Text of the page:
Customizing Tips From The Buzzy Cave: Eliminating Paint Rub From DC Universe Classics Customs – Part 1 Shoulder Discs

Passing on some tips, tricks or minutiae that will help make action figure customizing easier for someone out there.

Howdy all! Buzzy Fret coming at ya with another tutorial from the dark, dank Buzzy Cave.

Paint rub! The bane of customizers that wish to maintain the poseable part of the their poseable action figures! There are a lot of tips and tricks out there to try to keep the oh-so fragile acrylic paint clinging to the plastic of your customs but, in my experience, nothing works like breaking the figure down and attacking those rub points with a Dremel and sandpaper. I know, I know, it’s time consuming, it’s hard, it’s not as much fun as painting and sculpting. Well maybe I’m mental, but I just can’t see why anyone would spend so much time and effort trying to make a beautiful looking custom out of a poseable action figure just to see the paint scrape off when you move a limb on it.

As you can see above, I’m working on what will be a custom Green Lantern Hal Jordan in his modern togs. I’ve gotten the parts all together >

  • DCUC GL Upper Body
  • DCUC Black Manta Lower Body to the knees
  • DCUC GL Lower Legs & Feet

and now it’s time to start prepping the parts. I’m going to show y’all the hardest and perhaps scariest part first – Shoulder Discs. Kids, don’t try this without adult supervision! By the way, if you’re wondering how I break down bodies in the first place, I have a little tutorial for that over on the Fwoosh – Buzzy Breaks DCUC Bodies.

Every customizer knows the absolute worst paint rub spots are shoulder and hip balls. Luckily DC Universe Classics figures give us lots of color options for shoulders and no hip balls. Whenever possible I try to use shoulder balls that have discs that are the same or close to the color that the figure will be, but that’s not always an option. So what do ya do? If you paint ’em without treating them, the paint is just gonna scape off the first time you move that arm and that’s no good!

Here’s how I handle it…

First I warm up the shoulder ball with a hair dryer for about 25 seconds. This softens the plastic of the shoulder ball which helps immensely in step two…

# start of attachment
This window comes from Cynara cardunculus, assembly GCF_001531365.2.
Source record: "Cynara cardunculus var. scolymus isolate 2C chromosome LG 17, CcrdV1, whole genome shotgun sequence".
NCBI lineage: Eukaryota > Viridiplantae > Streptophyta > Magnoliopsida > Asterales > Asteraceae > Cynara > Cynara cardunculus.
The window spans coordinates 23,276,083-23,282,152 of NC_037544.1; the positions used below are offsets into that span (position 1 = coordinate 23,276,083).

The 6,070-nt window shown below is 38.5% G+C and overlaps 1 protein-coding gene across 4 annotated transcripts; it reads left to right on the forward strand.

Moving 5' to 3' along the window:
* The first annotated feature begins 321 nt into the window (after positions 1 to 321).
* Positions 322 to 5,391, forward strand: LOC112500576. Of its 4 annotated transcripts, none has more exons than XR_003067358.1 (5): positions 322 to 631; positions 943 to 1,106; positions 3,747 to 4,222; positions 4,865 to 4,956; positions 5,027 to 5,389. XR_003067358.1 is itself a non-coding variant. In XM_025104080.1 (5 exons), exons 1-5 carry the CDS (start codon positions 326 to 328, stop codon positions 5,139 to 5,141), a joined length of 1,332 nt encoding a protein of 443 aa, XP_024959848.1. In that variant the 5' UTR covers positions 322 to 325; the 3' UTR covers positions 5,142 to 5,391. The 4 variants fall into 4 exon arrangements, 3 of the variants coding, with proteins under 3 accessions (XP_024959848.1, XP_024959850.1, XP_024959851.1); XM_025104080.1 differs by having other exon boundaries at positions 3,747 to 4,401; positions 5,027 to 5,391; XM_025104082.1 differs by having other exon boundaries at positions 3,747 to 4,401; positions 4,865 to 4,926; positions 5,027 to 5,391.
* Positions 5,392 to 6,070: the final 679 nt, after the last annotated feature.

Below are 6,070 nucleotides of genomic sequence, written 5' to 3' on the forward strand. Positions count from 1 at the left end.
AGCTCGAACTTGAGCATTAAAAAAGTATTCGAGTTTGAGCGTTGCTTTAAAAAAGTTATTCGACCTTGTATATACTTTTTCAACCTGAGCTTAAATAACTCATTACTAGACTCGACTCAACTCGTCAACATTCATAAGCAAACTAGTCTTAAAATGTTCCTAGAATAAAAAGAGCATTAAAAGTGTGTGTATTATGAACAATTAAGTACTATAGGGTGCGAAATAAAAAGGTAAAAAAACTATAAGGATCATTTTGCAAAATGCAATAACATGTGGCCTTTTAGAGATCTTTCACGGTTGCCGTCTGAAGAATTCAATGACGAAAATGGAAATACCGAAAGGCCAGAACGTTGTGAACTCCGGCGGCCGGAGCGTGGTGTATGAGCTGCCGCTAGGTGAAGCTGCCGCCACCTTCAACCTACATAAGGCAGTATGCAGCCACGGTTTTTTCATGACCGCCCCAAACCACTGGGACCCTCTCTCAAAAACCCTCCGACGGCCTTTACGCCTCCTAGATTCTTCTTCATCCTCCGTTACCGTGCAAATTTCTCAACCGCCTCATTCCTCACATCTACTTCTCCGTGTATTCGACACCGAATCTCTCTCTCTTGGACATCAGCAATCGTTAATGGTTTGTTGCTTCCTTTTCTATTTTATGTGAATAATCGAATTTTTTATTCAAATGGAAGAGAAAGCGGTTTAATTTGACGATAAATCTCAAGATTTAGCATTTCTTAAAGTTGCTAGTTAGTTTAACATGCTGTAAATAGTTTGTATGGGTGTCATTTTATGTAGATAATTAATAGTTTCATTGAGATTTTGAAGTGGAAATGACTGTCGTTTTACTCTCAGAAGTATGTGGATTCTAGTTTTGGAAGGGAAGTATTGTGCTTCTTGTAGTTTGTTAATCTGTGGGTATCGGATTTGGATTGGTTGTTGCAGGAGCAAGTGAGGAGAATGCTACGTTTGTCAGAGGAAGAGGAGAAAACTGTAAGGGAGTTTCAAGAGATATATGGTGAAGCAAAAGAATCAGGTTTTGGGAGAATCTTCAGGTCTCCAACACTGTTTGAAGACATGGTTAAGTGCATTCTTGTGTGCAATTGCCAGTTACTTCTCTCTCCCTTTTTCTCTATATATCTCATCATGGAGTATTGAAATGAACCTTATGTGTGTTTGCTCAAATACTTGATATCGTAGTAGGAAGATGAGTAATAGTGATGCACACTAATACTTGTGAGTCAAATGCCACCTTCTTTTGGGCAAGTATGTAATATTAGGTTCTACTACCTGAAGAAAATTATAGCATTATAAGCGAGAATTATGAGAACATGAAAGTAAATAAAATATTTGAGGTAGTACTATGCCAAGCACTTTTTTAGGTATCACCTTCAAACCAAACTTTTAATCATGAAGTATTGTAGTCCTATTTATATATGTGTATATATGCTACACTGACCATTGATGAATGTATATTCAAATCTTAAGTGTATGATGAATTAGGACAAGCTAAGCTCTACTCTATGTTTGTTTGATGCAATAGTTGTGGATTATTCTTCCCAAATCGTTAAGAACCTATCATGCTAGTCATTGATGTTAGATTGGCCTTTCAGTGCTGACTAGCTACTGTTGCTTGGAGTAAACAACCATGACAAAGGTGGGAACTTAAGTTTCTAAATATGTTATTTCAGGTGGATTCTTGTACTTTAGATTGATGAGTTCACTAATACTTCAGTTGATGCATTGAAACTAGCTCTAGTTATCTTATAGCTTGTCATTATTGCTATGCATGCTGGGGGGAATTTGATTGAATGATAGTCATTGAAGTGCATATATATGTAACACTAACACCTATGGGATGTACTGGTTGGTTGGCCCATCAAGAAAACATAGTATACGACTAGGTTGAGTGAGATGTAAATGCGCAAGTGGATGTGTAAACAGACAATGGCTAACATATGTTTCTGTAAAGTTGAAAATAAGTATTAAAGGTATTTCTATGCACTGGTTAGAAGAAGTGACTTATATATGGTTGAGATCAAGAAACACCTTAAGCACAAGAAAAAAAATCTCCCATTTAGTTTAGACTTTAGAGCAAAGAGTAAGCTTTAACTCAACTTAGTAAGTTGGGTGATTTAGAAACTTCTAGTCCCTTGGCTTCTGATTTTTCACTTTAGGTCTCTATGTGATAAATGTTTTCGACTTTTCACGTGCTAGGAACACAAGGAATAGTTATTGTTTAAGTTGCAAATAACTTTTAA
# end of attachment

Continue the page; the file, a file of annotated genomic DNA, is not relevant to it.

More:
Now that the plastic is warm and pliant, I carefully slide the tip of a small tool (in my case here, a sculpting tool) between the shoulder ball and the swivel disc to make some space…

I insert the blade of my Exacto knife into the space, extract the sculpting tool, and carefully cut the connector that goes through the center of the swivel disc. Take your time and make sure you’re not cutting too deep and into the shoulder ball.

In the first thumbnail below, you can see what the inside looks like after it’s been cut. At this point, I give it a blast from the hair dryer to soften up the plastic again so that I can extract the swivel. (Thumb 2). The disc is only 3/16ths of an inch from the outside edge to the inside and you don’t have to sand much off to give it the clearance needed, say about 1/32 of an inch at most.

pt 1 shoulder discs 005.jpg pt 1 shoulder discs 006.jpg pt 1 shoulder discs 007.jpg

Tip: If you don’t own some calipers, go get some! They will take a lotta guess work outta your customizing.

Big Tip: If you don’t own a Dremel – Go Out Now And Buy One! I can’t imagine customizing without one.

As for the pic above, it’s pretty self explanatory. I’d suggest using a 120 grit drum to do the major sanding and then a 240 grit to smooth out any rough spots. Also it’s a good idea to wear some kind of filter mask over your nose and mouth as sanding the swivel disc will make a lot of plastic dust. Eye protection isn’t a bad idea either. And the pic is erroneous in one aspect – use a tool with gripping teeth so the swivel doesn’t go flying across the room the second you touch it with the sanding drum. Sorry,this isn’t easy to do and take pics at the same time. Results below…